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Bell v. Rent Leveling Board of the Town of Morristown

July 12, 2010

JOSEPHINE BELL, PLAINTIFF-APPELLANT,
v.
RENT LEVELING BOARD OF THE TOWN OF MORRISTOWN, ANTONIETTA MILELLI, ESQ., AND MARIO MILELLI, LANDLORDS, DEFENDANTS-RESPONDENTS, AND RONALD H. GORDON, ESQ., BOARD ATTORNEY, DEFENDANT.



On appeal from the Superior Court of New Jersey, Law Division, Morris County, Docket No. L-3373-07.

Per curiam.

NOT FOR PUBLICATION WITHOUT THE APPROVAL OF THE APPELLATE DIVISION

Submitted May 18, 2010

Before Judges Carchman and Parrillo.

Plaintiff Josephine Bell appeals from an order of the Law Division entering judgment in favor of defendant Rent Leveling Board of Morristown (the Board) and dismissing plaintiff's complaint in lieu of prerogative writs. In her action, plaintiff sought to overturn the decision of the Board fixing the rent for plaintiff's rental residence. We affirm.

These are the facts adduced from the record. Plaintiff has been a tenant in the apartment, which is owned by defendant landlords Antoinetta Milelli and Mario Milelli (the landlords). In Fall 1995, plaintiff sought a hearing before Wayne W. Cresta, the manager of the Division of Rent Leveling (the Manager) to dispute the proposed imposition of a new rental amount for the apartment. The new base rental was to be $1,213.26. A hearing was held, which ultimately resulted in a reduction of the monthly rent payments by $93.80. This reduction was prompted by the improper inclusion by the landlords of heating costs. The reduced base rent was established at $1,021.31.*fn1 Both plaintiff and the landlords appealed to the Board.

The Board held a hearing to address the propriety and calculation of the heat factor as well as to consider whether, at plaintiff's request, it had the power to recalculate the amount of back rent to 1989 as well as an issue raised by the landlords - whether they had the right to continue to include and add on the reserved rents that had been voided by the Manager. As to the latter two issues, after advice by counsel, the Board determined that it did not have authority to review base rents back to 1989. This was premised, in part, by the fact that plaintiff had commenced her tenancy in 1995, and she could not challenge rents prior to her tenancy. Further the Board concluded that it only had authority under Section 14-13.1 of its Rent Control Ordinances to consider excess rents for a period of 25 months prior to the filing of a complaint against the landlord, here November 2, 2005. As a result, the Board could not consider overages prior to October 2003.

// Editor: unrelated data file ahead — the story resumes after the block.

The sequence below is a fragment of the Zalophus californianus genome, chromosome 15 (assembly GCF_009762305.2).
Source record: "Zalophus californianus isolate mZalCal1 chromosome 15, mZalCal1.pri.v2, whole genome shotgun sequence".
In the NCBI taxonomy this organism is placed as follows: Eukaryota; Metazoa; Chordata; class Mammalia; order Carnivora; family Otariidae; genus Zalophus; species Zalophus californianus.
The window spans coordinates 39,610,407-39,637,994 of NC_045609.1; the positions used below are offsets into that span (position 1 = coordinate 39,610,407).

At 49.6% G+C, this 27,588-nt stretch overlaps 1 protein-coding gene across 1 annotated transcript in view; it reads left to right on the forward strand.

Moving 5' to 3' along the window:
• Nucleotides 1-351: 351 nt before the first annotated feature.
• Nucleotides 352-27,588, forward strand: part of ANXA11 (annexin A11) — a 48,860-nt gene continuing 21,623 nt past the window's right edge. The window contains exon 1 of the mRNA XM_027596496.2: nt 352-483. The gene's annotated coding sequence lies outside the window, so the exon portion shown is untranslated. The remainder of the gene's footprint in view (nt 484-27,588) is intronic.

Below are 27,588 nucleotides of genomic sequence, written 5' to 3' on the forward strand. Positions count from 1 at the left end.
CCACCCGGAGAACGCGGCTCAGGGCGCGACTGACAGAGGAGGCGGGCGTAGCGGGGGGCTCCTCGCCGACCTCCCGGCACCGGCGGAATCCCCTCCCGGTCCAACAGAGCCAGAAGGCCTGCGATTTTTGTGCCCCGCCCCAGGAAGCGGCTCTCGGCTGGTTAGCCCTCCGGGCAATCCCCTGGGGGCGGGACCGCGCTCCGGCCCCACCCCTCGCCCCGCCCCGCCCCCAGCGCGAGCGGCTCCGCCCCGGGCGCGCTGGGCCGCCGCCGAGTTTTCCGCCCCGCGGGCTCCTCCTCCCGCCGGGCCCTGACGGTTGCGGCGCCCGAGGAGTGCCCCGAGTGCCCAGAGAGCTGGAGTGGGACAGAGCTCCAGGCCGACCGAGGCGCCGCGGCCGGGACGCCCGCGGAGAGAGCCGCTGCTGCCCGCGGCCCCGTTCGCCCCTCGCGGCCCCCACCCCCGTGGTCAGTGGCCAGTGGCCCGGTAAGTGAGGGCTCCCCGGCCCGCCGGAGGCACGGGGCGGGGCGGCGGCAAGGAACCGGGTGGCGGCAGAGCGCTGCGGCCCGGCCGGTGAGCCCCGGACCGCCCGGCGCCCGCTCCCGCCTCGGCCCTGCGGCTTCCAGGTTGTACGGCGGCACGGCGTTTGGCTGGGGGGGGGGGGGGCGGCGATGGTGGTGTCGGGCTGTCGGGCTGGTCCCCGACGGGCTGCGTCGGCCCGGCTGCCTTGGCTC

Following an extensive hearing at which time the Board considered a number of options presented by the Manager, the Board determined that the landlord was not entitled to reserved rent,*fn2 and the tenant was not entitled to a heating deduction.

The Board then fixed the rent for 2007 at $1,171.76. In reaching this figure, the Board fixed the 2003 base rent at $1,009.46 and then increased the rental by a factor ranging from 103.1% in 2004 to 104.7% in 2007 and arrived at the permissible rent.

In reference to the heat, the Board concluded that the cost of the heating was not included in the rent, plaintiff had been paying for her own heat for a number of years and the responsibility for such cost was hers rather than the landlord. The Board then adopted a memorializing resolution and plaintiff filed her complaint in the Law Division.

In affirming the Board's determination, Assignment Judge Bozonelis reviewed the relevant facts and concluded:

The board followed the Morristown code section, which I believe is under Title 14 in that respect. Made its calculations, determined that they could go back to the 25 months to make a readjustment in that respect. And this Court does not find that their decision was arbitrary or capricious. They certainly had a basis to say reserve rents should be readjust - and not allowed and readjusted because the five years had expired. And secondly, that Ms. Bell was paying the heat and that the heat shouldn't have been deducted as a credit in that regard, and to penalize the landlord.

The judge entered judgment dismissing the complaint. This appeal followed.

Although we are reviewing a judgment of the Law Division, we must focus on the decision of the Board and apply a standard of review consistent with our review of any agency decision. Unless a court finds that the agency's action was arbitrary, capricious, or unreasonable, the agency's ruling will not be disturbed. In re ...


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